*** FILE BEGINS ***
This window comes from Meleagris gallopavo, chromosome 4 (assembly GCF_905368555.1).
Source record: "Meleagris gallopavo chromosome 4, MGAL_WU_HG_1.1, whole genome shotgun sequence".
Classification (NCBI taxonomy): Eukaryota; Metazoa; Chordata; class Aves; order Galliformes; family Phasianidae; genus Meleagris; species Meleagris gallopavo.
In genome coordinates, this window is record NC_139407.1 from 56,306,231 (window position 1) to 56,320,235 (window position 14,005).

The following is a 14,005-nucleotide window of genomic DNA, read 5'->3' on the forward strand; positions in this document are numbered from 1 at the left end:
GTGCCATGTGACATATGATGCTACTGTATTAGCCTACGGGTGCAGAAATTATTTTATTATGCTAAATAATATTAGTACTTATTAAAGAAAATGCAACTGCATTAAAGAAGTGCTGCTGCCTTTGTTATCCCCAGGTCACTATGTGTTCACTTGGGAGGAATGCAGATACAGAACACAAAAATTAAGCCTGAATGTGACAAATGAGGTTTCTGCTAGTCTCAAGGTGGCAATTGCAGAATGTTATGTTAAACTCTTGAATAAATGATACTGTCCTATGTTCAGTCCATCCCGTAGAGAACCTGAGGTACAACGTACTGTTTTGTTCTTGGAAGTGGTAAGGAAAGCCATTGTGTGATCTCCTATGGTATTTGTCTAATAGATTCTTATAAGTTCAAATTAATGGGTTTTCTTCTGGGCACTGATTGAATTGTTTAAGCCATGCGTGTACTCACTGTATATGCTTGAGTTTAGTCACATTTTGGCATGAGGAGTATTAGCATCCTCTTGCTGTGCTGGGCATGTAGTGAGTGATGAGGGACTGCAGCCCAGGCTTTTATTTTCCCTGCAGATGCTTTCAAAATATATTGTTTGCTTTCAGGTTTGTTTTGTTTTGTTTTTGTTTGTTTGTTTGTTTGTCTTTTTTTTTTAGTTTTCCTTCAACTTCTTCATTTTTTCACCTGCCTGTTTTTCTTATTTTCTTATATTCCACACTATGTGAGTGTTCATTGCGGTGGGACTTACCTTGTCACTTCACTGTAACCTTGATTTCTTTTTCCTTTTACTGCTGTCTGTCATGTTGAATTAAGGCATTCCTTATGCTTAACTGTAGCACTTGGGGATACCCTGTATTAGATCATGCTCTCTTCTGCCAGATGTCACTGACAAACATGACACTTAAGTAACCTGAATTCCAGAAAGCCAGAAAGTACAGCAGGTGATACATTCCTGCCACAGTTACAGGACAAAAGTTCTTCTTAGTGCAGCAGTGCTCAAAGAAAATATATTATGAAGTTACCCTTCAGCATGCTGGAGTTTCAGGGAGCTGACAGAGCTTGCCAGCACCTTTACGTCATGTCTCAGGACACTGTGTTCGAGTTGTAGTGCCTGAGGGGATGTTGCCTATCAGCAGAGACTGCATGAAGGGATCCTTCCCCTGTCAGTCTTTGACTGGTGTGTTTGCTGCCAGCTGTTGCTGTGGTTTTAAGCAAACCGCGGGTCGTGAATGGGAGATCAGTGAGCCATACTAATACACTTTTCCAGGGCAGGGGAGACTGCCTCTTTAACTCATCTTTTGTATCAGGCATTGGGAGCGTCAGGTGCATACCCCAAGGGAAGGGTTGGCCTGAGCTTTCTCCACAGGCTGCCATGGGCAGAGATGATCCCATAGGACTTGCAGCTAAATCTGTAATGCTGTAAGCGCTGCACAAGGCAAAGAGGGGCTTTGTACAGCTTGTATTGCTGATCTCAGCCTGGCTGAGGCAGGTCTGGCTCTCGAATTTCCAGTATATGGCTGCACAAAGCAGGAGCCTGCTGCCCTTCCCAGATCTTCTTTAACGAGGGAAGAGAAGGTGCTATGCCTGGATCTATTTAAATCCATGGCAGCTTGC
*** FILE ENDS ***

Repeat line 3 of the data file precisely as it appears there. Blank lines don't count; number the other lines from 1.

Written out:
Classification (NCBI taxonomy): Eukaryota; Metazoa; Chordata; class Aves; order Galliformes; family Phasianidae; genus Meleagris; species Meleagris gallopavo.